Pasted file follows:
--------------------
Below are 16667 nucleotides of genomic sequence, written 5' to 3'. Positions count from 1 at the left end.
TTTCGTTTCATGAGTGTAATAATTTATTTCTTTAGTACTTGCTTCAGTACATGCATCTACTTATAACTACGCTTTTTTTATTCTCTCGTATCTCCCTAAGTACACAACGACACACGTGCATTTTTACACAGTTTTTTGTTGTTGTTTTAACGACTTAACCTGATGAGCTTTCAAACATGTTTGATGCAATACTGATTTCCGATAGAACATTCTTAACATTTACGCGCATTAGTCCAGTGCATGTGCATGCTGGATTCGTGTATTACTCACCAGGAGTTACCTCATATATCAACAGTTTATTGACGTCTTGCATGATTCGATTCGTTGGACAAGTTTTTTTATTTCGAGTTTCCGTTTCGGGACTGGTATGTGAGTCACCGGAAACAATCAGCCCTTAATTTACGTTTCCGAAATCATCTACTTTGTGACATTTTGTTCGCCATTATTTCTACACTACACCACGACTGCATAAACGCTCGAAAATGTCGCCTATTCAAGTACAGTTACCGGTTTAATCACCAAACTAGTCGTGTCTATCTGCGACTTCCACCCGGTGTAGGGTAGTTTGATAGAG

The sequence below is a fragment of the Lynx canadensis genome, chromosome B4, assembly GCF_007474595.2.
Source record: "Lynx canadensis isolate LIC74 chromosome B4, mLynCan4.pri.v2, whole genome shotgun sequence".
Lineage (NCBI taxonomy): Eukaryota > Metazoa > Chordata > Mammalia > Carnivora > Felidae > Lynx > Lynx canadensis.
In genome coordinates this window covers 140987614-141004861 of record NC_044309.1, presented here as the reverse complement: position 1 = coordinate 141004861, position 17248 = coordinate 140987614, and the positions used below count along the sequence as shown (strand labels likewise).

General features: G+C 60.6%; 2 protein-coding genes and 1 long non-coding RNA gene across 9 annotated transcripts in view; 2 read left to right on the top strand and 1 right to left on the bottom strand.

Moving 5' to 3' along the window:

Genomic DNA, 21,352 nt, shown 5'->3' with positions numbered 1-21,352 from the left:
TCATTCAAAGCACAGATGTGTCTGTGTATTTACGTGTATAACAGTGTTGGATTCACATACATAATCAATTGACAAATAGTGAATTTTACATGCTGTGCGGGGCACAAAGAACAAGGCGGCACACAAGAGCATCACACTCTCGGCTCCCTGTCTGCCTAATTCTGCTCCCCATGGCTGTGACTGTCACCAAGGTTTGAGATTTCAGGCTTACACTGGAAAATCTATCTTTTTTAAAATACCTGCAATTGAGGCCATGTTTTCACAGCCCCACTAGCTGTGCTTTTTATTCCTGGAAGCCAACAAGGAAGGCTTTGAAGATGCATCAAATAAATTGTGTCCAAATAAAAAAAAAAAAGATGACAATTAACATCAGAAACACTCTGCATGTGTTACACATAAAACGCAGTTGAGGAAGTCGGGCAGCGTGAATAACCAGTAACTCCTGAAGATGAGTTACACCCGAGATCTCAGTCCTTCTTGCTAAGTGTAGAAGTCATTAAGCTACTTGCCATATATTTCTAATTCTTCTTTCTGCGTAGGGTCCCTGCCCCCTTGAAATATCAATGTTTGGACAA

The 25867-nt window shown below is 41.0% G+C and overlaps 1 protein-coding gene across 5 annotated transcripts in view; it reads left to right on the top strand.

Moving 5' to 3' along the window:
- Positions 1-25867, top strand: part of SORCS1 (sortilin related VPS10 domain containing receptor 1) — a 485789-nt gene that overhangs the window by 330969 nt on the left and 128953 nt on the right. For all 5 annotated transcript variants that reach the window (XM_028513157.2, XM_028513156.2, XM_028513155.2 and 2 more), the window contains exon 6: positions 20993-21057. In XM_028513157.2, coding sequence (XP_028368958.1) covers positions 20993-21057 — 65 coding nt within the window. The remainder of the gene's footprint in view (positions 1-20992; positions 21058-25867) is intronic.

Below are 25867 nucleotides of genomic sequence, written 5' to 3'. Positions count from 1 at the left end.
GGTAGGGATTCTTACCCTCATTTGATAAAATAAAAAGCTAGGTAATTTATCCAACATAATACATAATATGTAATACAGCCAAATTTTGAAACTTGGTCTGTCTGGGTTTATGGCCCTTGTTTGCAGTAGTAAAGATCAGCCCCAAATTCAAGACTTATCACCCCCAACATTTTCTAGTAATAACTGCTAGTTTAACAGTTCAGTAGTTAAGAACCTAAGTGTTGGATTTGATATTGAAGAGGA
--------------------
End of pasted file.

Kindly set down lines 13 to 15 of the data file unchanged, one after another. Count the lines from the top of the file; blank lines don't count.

- Positions 1-25867, top strand: part of SORCS1 (sortilin related VPS10 domain containing receptor 1) — a 485789-nt gene that overhangs the window by 330969 nt on the left and 128953 nt on the right. For all 5 annotated transcript variants that reach the window (XM_028513157.2, XM_028513156.2, XM_028513155.2 and 2 more), the window contains exon 6: positions 20993-21057. In XM_028513157.2, coding sequence (XP_028368958.1) covers positions 20993-21057 — 65 coding nt within the window. The remainder of the gene's footprint in view (positions 1-20992; positions 21058-25867) is intronic.

Below are 25867 nucleotides of genomic sequence, written 5' to 3'. Positions count from 1 at the left end.
GGTAGGGATTCTTACCCTCATTTGATAAAATAAAAAGCTAGGTAATTTATCCAACATAATACATAATATGTAATACAGCCAAATTTTGAAACTTGGTCTGTCTGGGTTTATGGCCCTTGTTTGCAGTAGTAAAGATCAGCCCCAAATTCAAGACTTATCACCCCCAACATTTTCTAGTAATAACTGCTAGTTTAACAGTTCAGTAGTTAAGAACCTAAGTGTTGGATTTGATATTGAAGAGGA